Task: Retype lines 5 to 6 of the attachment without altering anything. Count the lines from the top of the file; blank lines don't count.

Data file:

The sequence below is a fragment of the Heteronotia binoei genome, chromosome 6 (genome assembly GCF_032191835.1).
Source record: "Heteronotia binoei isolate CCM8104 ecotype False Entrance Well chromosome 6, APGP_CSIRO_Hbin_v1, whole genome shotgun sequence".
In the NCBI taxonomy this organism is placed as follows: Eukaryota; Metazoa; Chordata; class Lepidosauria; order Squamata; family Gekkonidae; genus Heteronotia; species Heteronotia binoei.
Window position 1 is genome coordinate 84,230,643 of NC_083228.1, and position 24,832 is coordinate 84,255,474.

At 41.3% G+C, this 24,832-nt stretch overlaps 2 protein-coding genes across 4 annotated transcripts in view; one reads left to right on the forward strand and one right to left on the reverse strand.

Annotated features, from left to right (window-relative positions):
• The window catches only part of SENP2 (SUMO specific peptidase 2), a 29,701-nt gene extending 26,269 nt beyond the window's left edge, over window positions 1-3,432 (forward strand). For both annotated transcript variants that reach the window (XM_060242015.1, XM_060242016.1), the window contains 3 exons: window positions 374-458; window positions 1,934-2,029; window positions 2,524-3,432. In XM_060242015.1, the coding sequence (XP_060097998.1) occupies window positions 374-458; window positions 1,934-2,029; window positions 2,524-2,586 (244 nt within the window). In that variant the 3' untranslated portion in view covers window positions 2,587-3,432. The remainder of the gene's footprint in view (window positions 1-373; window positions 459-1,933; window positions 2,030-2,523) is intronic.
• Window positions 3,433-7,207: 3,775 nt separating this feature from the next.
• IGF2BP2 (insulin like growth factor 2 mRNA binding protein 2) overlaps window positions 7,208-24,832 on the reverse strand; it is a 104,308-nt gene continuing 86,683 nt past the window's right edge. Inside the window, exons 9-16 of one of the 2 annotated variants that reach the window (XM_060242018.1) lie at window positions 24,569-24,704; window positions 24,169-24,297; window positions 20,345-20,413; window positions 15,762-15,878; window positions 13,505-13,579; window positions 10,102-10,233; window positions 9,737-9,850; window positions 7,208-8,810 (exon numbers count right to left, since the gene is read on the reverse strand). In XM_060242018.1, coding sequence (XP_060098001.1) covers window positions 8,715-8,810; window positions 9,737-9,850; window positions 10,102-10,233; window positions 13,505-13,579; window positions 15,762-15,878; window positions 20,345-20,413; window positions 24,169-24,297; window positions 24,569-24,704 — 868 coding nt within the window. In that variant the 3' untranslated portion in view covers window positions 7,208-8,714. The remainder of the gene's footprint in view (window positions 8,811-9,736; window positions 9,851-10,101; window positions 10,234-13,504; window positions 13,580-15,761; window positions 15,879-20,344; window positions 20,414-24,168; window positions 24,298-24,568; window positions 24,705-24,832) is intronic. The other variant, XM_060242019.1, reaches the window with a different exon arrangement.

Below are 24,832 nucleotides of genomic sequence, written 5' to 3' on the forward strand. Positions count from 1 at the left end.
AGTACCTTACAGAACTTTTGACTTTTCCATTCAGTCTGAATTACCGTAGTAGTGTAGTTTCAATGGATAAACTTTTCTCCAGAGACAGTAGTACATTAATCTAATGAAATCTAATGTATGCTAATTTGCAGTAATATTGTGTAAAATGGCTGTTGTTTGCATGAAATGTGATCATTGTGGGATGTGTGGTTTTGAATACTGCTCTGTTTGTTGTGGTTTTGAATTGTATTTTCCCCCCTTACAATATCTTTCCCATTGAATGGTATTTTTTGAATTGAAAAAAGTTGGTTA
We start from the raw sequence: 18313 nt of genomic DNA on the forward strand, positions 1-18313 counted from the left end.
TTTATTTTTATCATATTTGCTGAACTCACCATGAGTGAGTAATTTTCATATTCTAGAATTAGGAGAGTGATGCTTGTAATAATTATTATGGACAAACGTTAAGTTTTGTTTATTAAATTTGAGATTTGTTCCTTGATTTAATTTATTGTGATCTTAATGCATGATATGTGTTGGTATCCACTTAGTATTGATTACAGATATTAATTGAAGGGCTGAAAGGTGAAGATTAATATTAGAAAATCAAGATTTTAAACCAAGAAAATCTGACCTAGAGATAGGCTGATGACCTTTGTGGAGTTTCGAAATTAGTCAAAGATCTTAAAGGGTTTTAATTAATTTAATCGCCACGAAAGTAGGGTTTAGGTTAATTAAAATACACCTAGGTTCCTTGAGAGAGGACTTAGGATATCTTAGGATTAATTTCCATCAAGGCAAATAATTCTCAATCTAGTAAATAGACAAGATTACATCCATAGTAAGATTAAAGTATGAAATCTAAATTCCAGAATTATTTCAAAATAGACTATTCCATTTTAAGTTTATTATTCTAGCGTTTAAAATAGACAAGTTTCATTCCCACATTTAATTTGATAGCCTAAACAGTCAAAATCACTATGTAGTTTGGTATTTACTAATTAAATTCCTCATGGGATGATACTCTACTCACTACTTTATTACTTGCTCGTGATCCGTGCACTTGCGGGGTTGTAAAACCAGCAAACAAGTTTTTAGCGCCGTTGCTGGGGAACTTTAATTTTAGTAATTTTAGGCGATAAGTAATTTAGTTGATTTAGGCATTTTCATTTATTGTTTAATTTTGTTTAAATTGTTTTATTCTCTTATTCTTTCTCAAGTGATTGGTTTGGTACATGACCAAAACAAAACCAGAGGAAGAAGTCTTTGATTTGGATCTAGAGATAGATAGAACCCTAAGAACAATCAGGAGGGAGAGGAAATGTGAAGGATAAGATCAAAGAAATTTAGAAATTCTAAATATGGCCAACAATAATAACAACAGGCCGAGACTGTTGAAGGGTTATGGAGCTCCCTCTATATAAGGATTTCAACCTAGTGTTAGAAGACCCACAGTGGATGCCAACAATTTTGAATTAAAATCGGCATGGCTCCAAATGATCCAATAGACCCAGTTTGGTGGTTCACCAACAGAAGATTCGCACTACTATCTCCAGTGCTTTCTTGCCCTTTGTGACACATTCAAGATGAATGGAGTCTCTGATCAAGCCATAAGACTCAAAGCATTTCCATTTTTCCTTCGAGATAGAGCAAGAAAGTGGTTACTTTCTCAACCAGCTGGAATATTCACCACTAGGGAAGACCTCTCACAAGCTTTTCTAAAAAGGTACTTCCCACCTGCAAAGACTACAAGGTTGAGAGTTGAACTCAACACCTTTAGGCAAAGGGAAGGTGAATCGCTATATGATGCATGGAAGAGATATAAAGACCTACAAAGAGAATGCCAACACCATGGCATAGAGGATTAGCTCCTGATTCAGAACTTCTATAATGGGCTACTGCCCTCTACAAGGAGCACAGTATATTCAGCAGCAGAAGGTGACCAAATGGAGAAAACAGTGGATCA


At 41.3% G+C, this 24,832-nt stretch overlaps 2 protein-coding genes across 4 annotated transcripts in view; one reads left to right on the forward strand and one right to left on the reverse strand.

Annotated features, from left to right (window-relative positions):